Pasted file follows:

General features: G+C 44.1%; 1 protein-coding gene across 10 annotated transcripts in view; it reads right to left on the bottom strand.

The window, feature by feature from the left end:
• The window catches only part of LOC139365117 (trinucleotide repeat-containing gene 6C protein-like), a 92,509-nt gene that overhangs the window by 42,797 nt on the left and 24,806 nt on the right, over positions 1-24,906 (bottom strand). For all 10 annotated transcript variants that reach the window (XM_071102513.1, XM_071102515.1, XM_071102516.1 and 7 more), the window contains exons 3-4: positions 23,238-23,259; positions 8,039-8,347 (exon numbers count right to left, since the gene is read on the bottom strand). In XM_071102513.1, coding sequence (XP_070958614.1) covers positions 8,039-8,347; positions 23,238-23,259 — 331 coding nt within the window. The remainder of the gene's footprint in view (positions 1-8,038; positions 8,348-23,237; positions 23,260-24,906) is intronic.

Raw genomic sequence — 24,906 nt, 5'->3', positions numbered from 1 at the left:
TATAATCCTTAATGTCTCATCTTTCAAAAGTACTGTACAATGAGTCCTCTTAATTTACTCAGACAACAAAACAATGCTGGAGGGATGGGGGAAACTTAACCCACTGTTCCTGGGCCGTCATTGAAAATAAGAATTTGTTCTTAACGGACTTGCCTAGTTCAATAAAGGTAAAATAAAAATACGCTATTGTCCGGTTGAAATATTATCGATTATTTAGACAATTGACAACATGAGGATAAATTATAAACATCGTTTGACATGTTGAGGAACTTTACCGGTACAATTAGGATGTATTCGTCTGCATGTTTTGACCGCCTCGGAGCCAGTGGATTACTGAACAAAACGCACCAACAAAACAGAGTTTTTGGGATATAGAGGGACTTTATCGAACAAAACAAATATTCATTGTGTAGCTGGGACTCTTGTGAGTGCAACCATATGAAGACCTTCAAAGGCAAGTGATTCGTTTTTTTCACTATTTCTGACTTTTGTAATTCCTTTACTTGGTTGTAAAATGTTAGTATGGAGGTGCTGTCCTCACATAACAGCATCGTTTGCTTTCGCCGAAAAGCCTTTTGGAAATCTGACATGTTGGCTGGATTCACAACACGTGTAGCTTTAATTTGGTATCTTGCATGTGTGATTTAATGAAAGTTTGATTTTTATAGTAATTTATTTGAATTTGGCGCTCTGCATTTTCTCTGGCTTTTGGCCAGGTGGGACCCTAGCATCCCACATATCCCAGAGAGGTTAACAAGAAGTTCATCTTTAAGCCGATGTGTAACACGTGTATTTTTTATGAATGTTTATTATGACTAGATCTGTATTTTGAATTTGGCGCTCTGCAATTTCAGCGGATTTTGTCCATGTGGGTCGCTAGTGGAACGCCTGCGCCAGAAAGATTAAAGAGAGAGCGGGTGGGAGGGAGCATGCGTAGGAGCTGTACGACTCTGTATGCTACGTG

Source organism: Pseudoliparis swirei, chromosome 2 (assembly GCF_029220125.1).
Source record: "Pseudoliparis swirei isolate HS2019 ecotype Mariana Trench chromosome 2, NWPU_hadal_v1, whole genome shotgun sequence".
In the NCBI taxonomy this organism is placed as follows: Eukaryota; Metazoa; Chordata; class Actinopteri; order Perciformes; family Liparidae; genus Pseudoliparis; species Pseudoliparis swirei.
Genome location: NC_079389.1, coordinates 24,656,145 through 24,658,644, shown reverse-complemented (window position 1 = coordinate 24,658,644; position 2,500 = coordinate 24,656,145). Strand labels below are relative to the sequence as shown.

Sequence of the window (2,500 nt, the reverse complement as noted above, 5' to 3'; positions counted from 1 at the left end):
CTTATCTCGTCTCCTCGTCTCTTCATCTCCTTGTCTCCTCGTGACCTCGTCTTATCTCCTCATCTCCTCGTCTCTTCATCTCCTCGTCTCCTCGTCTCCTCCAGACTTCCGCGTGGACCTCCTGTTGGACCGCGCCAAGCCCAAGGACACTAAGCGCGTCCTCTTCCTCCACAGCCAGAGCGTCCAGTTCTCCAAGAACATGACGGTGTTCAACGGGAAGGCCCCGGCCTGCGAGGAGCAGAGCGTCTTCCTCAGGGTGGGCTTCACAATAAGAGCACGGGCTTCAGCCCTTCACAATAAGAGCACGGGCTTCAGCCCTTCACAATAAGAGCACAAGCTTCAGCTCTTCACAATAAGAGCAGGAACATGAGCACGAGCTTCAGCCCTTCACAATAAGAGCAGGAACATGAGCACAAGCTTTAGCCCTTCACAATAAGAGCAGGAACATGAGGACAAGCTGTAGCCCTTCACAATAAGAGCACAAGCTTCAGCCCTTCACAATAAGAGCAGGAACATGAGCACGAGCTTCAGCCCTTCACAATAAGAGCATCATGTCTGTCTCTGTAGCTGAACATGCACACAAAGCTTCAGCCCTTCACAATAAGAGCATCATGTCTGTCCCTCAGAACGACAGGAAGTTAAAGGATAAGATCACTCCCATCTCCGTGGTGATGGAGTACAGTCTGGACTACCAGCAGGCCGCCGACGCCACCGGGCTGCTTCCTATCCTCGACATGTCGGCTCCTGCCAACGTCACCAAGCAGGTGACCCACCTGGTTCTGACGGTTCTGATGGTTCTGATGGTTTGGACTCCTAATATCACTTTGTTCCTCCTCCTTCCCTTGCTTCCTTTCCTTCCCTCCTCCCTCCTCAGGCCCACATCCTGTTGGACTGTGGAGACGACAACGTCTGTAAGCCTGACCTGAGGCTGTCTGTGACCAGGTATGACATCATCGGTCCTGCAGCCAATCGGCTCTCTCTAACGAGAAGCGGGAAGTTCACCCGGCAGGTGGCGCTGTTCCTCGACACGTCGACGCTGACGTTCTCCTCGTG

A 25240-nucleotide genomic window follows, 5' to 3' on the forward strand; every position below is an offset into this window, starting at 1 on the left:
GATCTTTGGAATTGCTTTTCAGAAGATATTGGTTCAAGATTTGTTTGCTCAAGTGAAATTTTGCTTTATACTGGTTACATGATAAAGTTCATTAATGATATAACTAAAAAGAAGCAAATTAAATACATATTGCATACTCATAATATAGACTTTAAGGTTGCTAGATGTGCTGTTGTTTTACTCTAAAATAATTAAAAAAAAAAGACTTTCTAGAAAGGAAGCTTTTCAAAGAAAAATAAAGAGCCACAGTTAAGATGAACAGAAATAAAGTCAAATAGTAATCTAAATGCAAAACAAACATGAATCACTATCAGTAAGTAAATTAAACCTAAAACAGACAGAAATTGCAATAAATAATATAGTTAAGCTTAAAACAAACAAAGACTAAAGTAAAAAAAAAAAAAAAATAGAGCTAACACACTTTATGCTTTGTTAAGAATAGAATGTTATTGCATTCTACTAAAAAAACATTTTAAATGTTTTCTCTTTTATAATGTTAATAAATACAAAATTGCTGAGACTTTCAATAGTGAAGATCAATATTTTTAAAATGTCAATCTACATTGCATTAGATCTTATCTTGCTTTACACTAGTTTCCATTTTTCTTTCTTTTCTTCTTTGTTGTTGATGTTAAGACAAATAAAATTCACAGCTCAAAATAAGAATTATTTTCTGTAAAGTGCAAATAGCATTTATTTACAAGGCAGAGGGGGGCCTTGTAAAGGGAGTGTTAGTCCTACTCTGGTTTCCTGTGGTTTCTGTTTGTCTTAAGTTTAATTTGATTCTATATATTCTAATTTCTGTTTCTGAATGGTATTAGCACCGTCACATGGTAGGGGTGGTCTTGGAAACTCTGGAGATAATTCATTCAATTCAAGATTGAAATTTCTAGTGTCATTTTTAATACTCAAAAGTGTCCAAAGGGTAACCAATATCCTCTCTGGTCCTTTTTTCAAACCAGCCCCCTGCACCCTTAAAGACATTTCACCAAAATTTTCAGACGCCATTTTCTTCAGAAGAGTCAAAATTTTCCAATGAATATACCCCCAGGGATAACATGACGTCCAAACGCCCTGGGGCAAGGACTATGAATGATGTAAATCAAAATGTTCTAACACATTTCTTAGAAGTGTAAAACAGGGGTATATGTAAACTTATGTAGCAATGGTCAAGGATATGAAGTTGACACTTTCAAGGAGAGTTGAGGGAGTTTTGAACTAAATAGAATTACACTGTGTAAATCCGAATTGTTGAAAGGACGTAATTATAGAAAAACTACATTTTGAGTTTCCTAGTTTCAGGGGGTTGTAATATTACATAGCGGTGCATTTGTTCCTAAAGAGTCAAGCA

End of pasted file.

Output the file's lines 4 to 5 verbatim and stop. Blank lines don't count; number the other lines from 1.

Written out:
Raw genomic sequence — 24,906 nt, 5'->3', positions numbered from 1 at the left:
TATAATCCTTAATGTCTCATCTTTCAAAAGTACTGTACAATGAGTCCTCTTAATTTACTCAGACAACAAAACAATGCTGGAGGGATGGGGGAAACTTAACCCACTGTTCCTGGGCCGTCATTGAAAATAAGAATTTGTTCTTAACGGACTTGCCTAGTTCAATAAAGGTAAAATAAAAATACGCTATTGTCCGGTTGAAATATTATCGATTATTTAGACAATTGACAACATGAGGATAAATTATAAACATCGTTTGACATGTTGAGGAACTTTACCGGTACAATTAGGATGTATTCGTCTGCATGTTTTGACCGCCTCGGAGCCAGTGGATTACTGAACAAAACGCACCAACAAAACAGAGTTTTTGGGATATAGAGGGACTTTATCGAACAAAACAAATATTCATTGTGTAGCTGGGACTCTTGTGAGTGCAACCATATGAAGACCTTCAAAGGCAAGTGATTCGTTTTTTTCACTATTTCTGACTTTTGTAATTCCTTTACTTGGTTGTAAAATGTTAGTATGGAGGTGCTGTCCTCACATAACAGCATCGTTTGCTTTCGCCGAAAAGCCTTTTGGAAATCTGACATGTTGGCTGGATTCACAACACGTGTAGCTTTAATTTGGTATCTTGCATGTGTGATTTAATGAAAGTTTGATTTTTATAGTAATTTATTTGAATTTGGCGCTCTGCATTTTCTCTGGCTTTTGGCCAGGTGGGACCCTAGCATCCCACATATCCCAGAGAGGTTAACAAGAAGTTCATCTTTAAGCCGATGTGTAACACGTGTATTTTTTATGAATGTTTATTATGACTAGATCTGTATTTTGAATTTGGCGCTCTGCAATTTCAGCGGATTTTGTCCATGTGGGTCGCTAGTGGAACGCCTGCGCCAGAAAGATTAAAGAGAGAGCGGGTGGGAGGGAGCATGCGTAGGAGCTGTACGACTCTGTATGCTACGTG